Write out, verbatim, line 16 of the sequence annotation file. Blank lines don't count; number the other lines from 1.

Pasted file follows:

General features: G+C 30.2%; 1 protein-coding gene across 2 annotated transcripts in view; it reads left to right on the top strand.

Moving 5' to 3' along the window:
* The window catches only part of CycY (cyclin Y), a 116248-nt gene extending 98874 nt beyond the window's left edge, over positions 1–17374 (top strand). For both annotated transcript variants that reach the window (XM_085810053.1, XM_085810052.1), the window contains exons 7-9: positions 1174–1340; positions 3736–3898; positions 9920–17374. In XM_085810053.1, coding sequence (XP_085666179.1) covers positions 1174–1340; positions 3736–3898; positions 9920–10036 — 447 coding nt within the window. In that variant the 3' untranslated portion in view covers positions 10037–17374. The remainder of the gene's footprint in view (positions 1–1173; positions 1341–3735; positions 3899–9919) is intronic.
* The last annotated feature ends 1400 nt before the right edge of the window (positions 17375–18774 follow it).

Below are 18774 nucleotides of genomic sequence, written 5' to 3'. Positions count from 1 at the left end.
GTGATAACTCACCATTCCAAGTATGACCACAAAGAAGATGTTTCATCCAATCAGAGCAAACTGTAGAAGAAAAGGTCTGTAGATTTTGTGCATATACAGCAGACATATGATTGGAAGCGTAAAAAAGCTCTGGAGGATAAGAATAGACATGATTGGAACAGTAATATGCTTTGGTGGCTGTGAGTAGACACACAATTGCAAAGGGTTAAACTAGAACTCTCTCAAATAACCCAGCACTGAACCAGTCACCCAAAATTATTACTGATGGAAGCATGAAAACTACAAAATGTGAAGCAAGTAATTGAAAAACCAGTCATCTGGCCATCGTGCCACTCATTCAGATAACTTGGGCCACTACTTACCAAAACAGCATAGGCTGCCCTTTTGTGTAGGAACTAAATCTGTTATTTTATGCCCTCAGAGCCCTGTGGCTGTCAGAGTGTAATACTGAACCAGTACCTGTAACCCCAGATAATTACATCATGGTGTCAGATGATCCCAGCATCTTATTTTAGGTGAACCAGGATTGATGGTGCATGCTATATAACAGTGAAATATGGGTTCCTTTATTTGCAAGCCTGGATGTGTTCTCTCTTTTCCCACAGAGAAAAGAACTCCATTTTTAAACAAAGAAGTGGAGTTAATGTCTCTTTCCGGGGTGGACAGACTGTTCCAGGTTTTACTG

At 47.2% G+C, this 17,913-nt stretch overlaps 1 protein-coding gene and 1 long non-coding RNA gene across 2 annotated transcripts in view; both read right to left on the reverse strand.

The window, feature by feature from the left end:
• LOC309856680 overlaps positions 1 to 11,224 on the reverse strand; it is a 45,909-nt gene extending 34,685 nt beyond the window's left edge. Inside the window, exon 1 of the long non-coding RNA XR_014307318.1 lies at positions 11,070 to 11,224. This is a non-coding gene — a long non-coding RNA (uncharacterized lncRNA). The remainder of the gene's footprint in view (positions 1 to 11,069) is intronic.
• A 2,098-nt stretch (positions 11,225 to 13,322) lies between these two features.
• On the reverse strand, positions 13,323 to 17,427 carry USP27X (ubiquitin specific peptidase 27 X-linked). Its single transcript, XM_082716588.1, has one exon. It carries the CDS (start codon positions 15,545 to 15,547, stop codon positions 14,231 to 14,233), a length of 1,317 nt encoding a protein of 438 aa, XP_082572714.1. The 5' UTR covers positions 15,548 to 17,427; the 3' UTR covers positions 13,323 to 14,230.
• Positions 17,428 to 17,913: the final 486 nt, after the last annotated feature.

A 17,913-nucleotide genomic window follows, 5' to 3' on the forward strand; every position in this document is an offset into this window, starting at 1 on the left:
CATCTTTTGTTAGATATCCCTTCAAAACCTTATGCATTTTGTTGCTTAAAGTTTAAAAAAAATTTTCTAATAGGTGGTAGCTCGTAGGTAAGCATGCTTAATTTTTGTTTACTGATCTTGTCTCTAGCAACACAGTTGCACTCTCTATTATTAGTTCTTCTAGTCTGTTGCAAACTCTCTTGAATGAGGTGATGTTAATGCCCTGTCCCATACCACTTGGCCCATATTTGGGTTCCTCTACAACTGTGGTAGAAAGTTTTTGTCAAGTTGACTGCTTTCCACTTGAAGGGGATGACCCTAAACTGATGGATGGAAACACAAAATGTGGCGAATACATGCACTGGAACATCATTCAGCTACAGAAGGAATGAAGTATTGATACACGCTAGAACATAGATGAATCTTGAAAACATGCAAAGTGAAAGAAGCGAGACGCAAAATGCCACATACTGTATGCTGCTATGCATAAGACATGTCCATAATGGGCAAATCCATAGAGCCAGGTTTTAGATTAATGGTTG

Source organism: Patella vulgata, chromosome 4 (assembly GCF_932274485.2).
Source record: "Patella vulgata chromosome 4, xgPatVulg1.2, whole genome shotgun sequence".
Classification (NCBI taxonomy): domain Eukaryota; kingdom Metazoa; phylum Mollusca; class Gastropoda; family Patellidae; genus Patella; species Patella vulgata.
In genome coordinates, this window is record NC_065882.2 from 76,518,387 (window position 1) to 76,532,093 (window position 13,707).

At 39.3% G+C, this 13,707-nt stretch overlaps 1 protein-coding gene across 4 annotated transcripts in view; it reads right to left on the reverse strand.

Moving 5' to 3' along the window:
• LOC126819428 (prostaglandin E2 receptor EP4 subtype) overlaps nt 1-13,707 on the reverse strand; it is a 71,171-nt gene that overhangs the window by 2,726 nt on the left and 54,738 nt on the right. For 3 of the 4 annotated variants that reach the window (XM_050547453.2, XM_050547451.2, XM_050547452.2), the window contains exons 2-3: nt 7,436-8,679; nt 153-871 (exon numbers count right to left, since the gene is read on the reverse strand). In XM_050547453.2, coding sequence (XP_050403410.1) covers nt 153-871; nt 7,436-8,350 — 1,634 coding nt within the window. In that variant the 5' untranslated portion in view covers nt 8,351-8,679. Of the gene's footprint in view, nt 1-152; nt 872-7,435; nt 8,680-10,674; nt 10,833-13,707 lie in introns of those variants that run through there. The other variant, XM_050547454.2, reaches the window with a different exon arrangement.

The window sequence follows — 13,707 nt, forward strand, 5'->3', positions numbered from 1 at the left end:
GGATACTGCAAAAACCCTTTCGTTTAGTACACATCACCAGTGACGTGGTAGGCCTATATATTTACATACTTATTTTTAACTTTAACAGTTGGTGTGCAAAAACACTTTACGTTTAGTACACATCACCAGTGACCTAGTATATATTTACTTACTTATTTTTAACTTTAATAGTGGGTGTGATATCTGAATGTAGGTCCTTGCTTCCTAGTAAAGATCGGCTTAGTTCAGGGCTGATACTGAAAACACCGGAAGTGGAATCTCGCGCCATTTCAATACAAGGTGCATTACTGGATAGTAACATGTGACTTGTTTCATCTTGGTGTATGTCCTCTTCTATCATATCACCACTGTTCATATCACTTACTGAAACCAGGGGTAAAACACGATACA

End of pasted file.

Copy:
Source record: "Patella vulgata chromosome 4, xgPatVulg1.2, whole genome shotgun sequence".